2009 has been a truly busy year for me. I decided to focus energy on Positiveworld Studios while studying at the School for Social Entrepreneurs in London - the reason I became an 'entrepreneur' in the first place, so have spent less time working on my Hip Girl's Guide to Being an Entrepreneur. This means have taken part in, or organised nearly 15 art exhibitions and creative events this year. That's a lot. A hell of a lot. But it's been worth it.

Balancing private creative practice with more social, shared work - like putting on shows, teaching or serving your community is a juggling act most creative entrepreneurs, writers and artists face. But I cannot stress more, just how gratifying it has been seeing our Positiveworld Studios grow from what was simply an idea, a couple of artists, a few empty rooms in a building, and a clutch of ideas for shows - to what is now a working creative hub with members as far away as Peuorto Rico.

What is exciting and rewarding is seeing the creatives we nurture flourish. We as artists or creatives often work in isolation - but as one of our artists commented to me: 'what is art without the people? It's the people that bring it to life'.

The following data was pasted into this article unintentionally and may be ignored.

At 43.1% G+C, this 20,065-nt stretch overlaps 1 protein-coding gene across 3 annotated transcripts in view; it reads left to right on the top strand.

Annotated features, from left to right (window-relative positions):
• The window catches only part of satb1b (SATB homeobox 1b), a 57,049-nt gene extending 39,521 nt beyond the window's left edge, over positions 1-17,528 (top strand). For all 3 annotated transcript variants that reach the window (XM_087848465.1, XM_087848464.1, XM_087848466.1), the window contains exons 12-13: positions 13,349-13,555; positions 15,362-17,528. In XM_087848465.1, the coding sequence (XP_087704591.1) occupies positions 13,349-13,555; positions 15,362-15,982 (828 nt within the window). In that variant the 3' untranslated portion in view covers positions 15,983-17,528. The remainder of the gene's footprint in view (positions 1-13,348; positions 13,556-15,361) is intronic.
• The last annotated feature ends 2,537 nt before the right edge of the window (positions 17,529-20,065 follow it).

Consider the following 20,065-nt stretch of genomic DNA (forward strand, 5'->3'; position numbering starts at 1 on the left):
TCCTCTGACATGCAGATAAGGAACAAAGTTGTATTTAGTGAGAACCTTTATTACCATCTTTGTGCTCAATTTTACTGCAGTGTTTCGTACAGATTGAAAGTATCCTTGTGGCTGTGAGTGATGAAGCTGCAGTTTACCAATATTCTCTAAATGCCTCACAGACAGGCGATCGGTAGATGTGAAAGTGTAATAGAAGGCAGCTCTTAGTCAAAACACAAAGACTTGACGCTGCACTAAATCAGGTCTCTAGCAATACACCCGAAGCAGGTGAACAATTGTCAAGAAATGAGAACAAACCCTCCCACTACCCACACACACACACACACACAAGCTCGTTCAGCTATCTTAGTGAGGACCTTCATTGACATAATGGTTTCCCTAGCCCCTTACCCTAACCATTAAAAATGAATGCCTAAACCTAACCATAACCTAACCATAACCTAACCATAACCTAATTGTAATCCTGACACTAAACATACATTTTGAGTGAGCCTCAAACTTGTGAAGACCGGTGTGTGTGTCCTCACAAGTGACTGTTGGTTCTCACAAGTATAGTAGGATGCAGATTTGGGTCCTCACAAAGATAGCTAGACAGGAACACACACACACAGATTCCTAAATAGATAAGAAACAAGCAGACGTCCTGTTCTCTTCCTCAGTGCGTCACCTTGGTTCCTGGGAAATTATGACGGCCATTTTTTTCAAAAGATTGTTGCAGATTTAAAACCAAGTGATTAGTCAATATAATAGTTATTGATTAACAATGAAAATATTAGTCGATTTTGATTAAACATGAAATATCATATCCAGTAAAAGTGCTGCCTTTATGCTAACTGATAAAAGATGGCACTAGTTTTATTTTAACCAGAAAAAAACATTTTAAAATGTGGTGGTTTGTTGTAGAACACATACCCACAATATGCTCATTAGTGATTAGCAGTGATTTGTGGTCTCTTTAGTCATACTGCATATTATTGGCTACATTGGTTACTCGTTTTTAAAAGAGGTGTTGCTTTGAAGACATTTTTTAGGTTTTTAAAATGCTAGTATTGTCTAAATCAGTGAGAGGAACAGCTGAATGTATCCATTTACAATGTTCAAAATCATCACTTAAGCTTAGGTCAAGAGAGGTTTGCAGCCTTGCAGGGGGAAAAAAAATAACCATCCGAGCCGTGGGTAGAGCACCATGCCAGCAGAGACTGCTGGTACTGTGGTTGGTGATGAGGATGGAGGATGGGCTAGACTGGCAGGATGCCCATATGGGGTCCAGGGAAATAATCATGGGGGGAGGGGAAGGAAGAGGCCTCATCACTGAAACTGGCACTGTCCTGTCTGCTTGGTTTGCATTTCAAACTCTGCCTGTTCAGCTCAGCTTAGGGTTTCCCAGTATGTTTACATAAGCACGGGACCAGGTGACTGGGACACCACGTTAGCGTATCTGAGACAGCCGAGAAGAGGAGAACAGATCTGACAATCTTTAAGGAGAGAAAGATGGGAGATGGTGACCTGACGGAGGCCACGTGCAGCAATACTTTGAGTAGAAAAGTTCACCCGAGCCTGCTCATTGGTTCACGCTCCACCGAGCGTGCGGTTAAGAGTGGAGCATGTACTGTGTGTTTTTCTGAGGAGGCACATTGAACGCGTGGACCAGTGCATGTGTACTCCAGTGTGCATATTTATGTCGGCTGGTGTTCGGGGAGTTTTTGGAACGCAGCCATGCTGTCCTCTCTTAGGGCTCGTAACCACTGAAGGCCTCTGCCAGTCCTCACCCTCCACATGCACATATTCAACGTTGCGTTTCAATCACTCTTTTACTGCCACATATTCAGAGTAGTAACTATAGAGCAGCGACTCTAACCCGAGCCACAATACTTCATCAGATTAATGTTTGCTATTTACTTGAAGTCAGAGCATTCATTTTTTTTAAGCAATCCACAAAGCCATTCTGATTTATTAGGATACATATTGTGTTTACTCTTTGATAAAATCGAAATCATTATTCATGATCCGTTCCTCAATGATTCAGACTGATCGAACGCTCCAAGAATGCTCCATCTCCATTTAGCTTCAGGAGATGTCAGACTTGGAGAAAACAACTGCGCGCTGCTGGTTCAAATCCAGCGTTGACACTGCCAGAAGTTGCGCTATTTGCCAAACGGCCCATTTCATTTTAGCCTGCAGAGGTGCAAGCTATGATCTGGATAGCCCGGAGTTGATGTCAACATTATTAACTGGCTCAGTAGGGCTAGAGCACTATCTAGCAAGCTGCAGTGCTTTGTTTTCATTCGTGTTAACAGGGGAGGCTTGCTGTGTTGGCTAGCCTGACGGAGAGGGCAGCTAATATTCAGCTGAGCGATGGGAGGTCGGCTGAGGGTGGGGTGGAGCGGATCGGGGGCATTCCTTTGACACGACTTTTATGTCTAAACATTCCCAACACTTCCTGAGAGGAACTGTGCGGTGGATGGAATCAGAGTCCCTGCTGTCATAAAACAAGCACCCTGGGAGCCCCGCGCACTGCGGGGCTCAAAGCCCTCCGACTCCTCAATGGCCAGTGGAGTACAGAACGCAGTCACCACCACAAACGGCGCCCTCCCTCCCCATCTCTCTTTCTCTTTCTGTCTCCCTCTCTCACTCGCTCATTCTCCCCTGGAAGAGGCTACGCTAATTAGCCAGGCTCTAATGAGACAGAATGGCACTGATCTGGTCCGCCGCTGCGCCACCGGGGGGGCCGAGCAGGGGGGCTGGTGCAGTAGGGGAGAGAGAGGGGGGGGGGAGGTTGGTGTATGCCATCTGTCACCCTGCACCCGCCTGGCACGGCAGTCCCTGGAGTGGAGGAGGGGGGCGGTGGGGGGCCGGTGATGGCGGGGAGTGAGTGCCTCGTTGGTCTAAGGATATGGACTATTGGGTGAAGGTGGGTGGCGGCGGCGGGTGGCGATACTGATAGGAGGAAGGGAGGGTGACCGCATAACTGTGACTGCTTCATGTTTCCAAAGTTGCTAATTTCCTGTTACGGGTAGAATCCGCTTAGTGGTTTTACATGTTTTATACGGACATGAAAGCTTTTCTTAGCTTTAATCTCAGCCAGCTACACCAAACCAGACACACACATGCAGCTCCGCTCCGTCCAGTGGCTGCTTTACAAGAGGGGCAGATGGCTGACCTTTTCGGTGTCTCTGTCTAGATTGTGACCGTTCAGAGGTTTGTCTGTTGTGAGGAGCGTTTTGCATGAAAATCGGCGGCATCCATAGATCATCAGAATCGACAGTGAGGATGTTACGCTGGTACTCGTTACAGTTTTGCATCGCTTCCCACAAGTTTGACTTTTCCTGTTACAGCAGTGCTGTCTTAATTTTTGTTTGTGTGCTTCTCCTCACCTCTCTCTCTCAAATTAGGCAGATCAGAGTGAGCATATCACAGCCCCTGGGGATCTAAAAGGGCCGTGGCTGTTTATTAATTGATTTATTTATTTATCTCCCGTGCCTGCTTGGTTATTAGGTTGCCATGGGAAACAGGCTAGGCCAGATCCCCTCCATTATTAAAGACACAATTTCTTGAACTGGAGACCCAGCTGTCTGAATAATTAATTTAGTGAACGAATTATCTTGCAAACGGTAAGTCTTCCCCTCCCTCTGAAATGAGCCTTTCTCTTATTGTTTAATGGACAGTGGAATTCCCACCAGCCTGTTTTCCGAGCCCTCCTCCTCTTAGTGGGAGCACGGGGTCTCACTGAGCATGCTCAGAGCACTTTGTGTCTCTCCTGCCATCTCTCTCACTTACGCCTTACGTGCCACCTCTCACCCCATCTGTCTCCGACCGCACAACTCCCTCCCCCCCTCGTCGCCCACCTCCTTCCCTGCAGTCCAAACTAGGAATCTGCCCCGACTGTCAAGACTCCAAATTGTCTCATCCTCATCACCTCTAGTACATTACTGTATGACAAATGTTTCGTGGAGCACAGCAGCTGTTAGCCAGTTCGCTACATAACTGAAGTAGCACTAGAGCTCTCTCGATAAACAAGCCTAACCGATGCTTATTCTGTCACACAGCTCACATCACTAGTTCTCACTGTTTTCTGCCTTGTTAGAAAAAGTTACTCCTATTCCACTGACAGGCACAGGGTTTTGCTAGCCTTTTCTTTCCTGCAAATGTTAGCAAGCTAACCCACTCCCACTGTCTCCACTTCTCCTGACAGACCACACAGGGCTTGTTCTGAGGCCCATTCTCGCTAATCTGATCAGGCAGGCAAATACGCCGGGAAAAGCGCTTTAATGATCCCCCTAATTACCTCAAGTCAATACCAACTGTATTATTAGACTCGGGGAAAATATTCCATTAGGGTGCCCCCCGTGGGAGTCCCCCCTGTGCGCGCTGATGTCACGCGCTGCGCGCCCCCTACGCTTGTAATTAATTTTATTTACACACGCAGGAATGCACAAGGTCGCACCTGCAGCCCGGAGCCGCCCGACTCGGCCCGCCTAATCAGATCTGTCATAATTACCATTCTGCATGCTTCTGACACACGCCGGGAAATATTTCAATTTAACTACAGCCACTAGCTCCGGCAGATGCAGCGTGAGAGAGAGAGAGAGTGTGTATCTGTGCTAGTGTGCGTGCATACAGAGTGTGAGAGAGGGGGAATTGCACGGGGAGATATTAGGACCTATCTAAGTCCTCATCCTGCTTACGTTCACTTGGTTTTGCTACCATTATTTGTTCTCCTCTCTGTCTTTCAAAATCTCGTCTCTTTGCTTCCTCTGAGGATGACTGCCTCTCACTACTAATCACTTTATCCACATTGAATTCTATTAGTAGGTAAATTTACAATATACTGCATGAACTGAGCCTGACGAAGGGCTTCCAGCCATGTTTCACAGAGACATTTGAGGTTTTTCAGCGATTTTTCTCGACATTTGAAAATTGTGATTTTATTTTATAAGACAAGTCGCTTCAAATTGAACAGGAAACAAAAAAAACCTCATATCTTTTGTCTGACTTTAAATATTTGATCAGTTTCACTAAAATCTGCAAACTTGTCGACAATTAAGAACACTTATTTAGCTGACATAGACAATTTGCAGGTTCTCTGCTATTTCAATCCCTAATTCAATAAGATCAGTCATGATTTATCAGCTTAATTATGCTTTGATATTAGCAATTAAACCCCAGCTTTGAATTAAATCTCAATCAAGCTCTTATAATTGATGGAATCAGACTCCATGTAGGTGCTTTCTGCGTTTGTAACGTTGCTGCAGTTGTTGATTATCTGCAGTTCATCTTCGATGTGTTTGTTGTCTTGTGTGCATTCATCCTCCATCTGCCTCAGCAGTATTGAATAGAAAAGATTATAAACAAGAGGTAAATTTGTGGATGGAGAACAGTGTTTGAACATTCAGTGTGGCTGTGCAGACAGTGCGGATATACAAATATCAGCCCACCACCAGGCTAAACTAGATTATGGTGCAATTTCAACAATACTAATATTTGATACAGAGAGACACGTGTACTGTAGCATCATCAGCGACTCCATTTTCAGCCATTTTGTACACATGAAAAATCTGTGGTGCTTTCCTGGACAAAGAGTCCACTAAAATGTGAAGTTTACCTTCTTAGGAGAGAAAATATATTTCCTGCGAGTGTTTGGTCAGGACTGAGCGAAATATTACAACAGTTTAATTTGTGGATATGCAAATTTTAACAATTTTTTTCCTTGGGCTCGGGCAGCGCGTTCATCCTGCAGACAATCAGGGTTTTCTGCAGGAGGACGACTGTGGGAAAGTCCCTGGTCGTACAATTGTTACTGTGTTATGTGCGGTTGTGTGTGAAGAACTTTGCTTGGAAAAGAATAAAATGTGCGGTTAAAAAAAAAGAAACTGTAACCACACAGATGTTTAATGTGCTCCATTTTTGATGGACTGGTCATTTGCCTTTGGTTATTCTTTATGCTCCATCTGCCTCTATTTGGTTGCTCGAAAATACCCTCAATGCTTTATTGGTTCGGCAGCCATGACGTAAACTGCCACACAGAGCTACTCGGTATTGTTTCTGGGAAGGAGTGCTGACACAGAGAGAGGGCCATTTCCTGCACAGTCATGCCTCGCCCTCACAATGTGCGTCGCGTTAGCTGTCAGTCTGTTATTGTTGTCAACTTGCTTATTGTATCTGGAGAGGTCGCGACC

I interviewed Yoko Ono for a show we did for Peace One Day in Septemeber this year. Can art really change the world? I asked her. Yes! Yoko replied. Yes. Art can change the world - in sometimes small ways. Personal transformations, moments and private inspirations are the stuff that much larger 'art revolutions' are built upon. Our first major group show - Transforming Space, helped us create another creative space for the community in Cambridge. Our artists also sold around £1500 worth of work to the public. But it would never have happened without all the small things people did to help.

It's important to share in each others' successes. It's also important to stop and work on the small things that lead to bigger things. Dreaming of big things and doing small things every day is a discipline. Keeping your head down and paying attention to detail is an art. I'm spending the rest of this year doing exactly that - enjoying the small things that make projects work. Thinking of the future.

On the wall in Positiveworld Studios are two lists: A List of Small Things, which spans 3 sides of A4, and A List of Even Smaller Things. It has two things on it. One of those things is organising a Christmas get together at Positiveworld Studios. There will be a Christmas tree. That's one small thing I am sure of. And mince pies: small bundles of joy ...